Who wouldn't want to get in a car and go for coffee — with Jerry Seinfeld?
Especially if it is one of the comedian's fabulous vintage sports cars, including the 1969 Jaguar XKE E type convertible featured in the second season premiere of "Comedians in Cars Getting Coffee."
The series, consisting of 11- to 18-minute webisodes, can be seen on Crackle.com, a multi-platform, next-generation entertainment site owned by Sony Pictures Television. It's loaded with the kind of content once only found at your neighbourhood video store.
"Comedians in Cars Getting Coffee" is one of the original series produced for Crackle, a site available in the U.S. and Canada, as well as in the United Kingdom and throughout Latin America.
"Comedians in Cars" is the site's most popular original series. Besides the appeal of star Seinfeld, it could not have a simpler premise. Every episode is basically the famous comedian getting into one of his cool cars and picking up another famous comedian. They go to various local diners and restaurants for a cup of coffee and sometimes a muffin or a snack.
As "Seinfeld" co-creator Larry David told the comedian last season, "You finally made a show about nothing."
The second season launched Thursday with the first episode, "I'm Going to Change Your Life Forever," featuring Sarah Silverman. It's available right now on-demand for streaming at Crackle.com. In all, 24 new episodes will be released in 2013-14.
It's fun and revealing to see two comedians like Seinfeld and Silverman kick back, let their hair down and just talk about ordinary everyday things. There is little sense that Silverman, for example, in "on" or trying to audition for anything. You get a sense that you are right there, in on a private conversation between two famous and funny people.
The next episode, premiering June 20, features Seinfeld going for coffee with David Letterman. That came about after Seinfeld was a guest on "Late Show with David Letterman" and asked the host to come on the series. Surprisingly, the generally wary Letterman warmed to the idea right away.
It's a rare, intimate, one-on-one as the "Late Show" host is seldom seen outside the confines of his Ed Sullivan Theatre. It helped that Letterman and Seinfeld share similar comedy club roots and that both men are big into cars.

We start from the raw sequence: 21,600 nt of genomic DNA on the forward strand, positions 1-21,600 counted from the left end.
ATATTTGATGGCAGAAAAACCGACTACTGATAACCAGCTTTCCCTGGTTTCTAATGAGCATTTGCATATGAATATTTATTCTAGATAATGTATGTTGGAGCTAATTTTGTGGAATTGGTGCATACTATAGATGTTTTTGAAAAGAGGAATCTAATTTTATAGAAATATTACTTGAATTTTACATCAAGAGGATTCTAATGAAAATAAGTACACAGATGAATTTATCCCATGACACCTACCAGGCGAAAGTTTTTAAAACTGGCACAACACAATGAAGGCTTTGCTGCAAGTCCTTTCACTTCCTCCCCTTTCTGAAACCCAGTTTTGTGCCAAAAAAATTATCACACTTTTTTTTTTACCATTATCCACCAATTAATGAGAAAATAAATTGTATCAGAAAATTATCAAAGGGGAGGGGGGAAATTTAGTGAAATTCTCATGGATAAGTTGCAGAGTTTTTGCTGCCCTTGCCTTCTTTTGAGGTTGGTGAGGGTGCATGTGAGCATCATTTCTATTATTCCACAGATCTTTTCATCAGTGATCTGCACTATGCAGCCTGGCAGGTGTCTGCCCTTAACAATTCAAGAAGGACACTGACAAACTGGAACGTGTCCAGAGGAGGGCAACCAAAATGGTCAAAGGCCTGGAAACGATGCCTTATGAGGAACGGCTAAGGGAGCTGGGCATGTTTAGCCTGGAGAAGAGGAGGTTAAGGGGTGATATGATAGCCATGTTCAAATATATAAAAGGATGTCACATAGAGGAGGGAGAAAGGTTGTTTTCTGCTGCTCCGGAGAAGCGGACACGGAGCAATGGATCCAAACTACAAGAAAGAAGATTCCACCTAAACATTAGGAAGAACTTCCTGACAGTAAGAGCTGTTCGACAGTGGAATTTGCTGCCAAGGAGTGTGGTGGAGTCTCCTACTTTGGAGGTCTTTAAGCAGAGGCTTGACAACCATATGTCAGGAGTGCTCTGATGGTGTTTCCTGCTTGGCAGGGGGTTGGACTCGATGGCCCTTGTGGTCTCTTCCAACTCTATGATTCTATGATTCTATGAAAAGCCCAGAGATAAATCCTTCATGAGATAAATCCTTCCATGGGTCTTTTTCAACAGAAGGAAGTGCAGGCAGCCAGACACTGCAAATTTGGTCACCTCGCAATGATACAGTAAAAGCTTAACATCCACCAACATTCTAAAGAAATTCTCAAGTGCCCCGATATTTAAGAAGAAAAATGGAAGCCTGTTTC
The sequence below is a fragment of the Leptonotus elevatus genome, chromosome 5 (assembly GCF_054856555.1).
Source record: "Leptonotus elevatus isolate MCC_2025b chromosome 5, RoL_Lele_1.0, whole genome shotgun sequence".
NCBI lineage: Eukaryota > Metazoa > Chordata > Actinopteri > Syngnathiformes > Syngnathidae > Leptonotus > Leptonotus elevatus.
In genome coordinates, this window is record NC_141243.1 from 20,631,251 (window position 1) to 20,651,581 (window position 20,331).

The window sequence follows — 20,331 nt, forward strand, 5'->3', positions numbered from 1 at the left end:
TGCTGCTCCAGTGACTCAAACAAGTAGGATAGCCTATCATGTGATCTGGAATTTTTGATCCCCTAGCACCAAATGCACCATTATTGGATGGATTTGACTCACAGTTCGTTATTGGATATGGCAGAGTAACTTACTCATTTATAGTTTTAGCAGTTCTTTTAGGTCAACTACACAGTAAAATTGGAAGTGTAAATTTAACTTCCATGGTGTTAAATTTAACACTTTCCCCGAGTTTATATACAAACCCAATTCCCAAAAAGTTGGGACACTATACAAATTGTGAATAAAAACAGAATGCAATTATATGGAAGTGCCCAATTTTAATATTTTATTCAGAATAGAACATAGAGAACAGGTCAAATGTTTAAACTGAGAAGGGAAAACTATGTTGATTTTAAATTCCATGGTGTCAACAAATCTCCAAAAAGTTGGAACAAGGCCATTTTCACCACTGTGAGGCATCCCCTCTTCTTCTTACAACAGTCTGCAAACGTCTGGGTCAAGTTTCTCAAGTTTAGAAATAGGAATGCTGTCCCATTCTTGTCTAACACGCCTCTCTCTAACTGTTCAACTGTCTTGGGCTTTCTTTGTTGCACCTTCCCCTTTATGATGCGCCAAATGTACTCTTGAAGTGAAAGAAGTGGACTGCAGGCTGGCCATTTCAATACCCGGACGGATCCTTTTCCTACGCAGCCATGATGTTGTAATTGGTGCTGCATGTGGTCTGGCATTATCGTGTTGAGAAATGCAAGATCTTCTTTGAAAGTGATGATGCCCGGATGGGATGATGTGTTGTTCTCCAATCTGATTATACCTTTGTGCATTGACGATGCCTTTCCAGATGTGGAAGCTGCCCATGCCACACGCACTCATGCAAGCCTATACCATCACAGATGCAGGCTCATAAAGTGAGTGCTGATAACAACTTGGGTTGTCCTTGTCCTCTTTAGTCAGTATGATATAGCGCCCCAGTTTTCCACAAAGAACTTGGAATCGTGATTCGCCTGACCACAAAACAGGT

Seinfeld has one of the world's largest private collections of Porsches. In the Silverman episode, they ride in his vintage XKE. As Silverman says, "It's so wee; it's like what Don Draper drives," referring to the fictional character on "Mad Men" played by Jon Hamm.
Seinfeld points out that famed racer Enzo Ferrari once called it "the most beautiful car ever designed."
"Comedians in Cars Getting Coffee" is, in fact, sponsored by an auto manufacturer. At one point, Seinfeld walks past a new Acura parked on the street and points out to Silverman that it is a "product integration."
Brief Acura ads are edited onto the beginning and end of each episode. Acura is the only sponsor. The ads will get seen. The first season of the series delivered more than 10 million streams. The series won Seinfeld a Webby Award for outstanding comedic performance.
It's not an expensive show to produce. The cars are tricked out with multiple cameras. A camera car follows Seinfeld on the street and cameras are set up inside each restaurant. The episodes are entirely spontaneous and unscripted.
The utter lack of a conventional situation formula does not take away from the enjoyment of the series. In fact, just the opposite occurs. As Seinfeld says to Silverman at one point in the season premiere, "I figured out that the non-event is the best part of life."
The first 10-episode season, which went sponsor-less, did not make any money. Season two will try to move the series forward on a more commercial level.
Seinfeld doesn't need the money — he made a fortune off the syndicated revenues from his hit NBC series — but, as he told the New York Times, he's interested in creating a new paradigm with Crackle and being part of the "TV anywhere" world of Netflix and other non-traditional, on-demand services.
Other comedians are happy to go along for the ride. In the passenger seat with Seinfeld this season are Chris Rock, Don Rickles and Seth Meyers.
David, former "Seinfeld" cast mate Michael Richards, Alec Baldwin, Mel Brooks and Ricky Gervais were among Seinfeld's passengers in season one.
Bill Brioux is a freelance TV columnist based in Brampton, Ont.